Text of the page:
Professional Grant Writers and Consultants for Over 30 Years!

New Nonprofit Organizations

Questions to ponder before seeking grants for organizations operating less than three years.

Are grants a part of your annual fundraising plan?

There are many challenges in starting a new or trying to grow a small nonprofit with mostly volunteer staff members and no cash flow. The most difficult challenge is raising money to support the overall organization including daily operations and programs or services.


We receive many inquiries asking for our assistance to seek grants for start-up costs. Some think they can win grants of $250,000 to several million in start-up funds when their new nonprofit organization has $50,000 or less in annual income.


Grantmakers will not invest in an organization that does not have income streams above the amount they are requesting to replace the grant funds once they expire. This is true for all types of grantmakers including different levels of government, foundations, and corporations.


Plus, many more grantmakers will not accept grant proposals from new nonprofit organizations that have operated for less than three years, the period that the Internal Revenue Service (IRS) considers probation for new tax-exempt charities.


Unfortunately, you cannot use grants to start your nonprofit. Yes, there are those that will tell you there is all this free money through grants for just this purpose.  We want you to understand the truth: these types of grants do not exist.


Other points to consider for new or extremely small nonprofits:

Even though you filed your paperwork with the IRS to receive a designation as an Internal Revenue Code (IRC) 501(c)(3) tax-exempt charity, no grantmaker will provide you with a grant to operate your programs based on speculation. The only way you could secure a grant at this early stage is to work with a fiduciary agent such as another nonprofit with an established track record.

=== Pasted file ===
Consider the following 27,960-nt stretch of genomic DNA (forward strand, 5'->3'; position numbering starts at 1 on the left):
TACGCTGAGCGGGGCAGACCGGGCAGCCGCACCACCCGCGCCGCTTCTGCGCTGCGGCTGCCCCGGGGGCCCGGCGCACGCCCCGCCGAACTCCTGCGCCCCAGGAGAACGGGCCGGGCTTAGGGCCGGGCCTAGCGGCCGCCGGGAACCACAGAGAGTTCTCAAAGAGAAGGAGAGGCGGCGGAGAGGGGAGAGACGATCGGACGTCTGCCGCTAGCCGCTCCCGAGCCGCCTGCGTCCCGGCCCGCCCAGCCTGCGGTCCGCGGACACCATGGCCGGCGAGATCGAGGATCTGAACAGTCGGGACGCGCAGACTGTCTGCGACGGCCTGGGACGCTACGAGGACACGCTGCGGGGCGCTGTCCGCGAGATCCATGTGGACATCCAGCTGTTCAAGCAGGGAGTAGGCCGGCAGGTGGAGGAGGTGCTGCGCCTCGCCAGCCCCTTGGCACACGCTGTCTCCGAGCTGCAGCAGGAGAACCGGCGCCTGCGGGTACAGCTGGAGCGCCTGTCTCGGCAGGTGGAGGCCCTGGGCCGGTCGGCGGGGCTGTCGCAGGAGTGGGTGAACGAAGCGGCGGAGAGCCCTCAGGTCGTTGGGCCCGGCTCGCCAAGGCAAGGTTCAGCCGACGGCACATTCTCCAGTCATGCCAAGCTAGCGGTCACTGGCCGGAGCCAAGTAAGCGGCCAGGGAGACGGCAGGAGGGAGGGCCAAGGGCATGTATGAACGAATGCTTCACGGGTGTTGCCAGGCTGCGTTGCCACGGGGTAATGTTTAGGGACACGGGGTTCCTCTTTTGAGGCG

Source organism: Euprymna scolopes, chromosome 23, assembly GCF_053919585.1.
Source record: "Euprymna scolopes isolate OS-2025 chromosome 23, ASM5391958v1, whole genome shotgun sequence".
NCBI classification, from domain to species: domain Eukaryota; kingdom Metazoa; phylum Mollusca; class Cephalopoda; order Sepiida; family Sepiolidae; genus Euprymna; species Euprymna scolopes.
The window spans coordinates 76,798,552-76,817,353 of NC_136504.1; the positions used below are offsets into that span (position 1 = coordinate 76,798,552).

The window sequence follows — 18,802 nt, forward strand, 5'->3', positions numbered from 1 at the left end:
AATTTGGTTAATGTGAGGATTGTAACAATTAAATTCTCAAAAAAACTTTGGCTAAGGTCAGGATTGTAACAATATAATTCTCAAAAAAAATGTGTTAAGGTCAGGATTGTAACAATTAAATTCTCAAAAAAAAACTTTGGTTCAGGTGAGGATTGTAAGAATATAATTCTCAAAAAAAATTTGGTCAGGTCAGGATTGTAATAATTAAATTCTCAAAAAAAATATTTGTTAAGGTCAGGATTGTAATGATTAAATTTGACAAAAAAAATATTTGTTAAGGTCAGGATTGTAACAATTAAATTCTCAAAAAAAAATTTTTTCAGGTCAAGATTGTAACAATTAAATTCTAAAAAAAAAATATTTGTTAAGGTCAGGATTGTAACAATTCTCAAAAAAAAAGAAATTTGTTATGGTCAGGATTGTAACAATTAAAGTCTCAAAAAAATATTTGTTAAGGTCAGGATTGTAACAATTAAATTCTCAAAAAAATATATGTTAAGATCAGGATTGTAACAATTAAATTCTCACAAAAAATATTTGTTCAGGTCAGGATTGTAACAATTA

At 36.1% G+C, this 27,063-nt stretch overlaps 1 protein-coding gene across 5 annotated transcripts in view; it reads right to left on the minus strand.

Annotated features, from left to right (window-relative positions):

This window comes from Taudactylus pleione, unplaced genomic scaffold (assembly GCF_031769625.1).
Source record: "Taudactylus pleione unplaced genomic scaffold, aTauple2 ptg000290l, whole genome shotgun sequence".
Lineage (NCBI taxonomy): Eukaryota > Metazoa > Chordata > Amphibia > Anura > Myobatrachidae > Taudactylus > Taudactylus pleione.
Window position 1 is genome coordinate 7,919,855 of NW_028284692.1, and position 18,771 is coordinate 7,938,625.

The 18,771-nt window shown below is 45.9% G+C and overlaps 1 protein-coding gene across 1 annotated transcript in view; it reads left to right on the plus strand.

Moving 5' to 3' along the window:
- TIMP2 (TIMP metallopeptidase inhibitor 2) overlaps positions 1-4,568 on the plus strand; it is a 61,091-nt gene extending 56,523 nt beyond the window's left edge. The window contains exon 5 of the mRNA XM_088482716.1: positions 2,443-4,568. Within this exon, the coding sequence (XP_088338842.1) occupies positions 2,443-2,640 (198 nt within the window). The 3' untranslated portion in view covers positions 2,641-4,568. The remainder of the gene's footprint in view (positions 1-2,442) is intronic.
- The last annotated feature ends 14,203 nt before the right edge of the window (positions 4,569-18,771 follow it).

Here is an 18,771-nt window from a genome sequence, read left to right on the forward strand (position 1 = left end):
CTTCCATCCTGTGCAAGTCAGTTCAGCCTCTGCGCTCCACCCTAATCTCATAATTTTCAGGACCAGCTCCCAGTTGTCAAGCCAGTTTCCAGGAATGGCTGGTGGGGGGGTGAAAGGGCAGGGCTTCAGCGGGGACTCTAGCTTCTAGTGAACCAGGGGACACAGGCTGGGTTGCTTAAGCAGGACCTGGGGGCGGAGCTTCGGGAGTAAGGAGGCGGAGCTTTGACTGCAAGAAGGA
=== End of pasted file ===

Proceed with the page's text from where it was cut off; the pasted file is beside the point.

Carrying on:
As stated earlier, grants are not the source for start-up costs for your organization. You must understand the nature of fundraising and learn how to solicit individuals, encourage all of your board members to make annual financial contributions, and secure corporate sponsors. Take a course or two from the nonprofit service organization within your state or at a local university that offers a certificate program in fundraising. Go to the library or online and obtain books on fundraising. Whatever you do, learn what it takes to raise money annually to support your organization. Please see our Resources and Workshops pages for a listing of books and classes.

Since the early 2000s, there has been a shift in the way grantmakers want to support organizations. Nearly all want to provide grants to well-established organizations for new programs and one-time only projects including capital items such as buildings, renovations, and equipment purchases. Others only want to fund programs that have a direct impact on the target population that you serve and satisfies their mission. Only until you have an established relationship with a grantmaker that supported your past program efforts will you be able to possibly secure an annual grant to assist with your general operating support costs.

Foundation and corporate grantmakers no longer guarantee grant awards from year-to-year. In fact, many blatantly state that if your organization does not meet the outcomes outlined in your proposal, your program personnel do not file their reports on time, or the funds allocated through the grant were incorrectly spent, they have the right to revoke any future funding to your organization. Bottom line: you cannot rely on grants to be a perpetual source of income for your organization.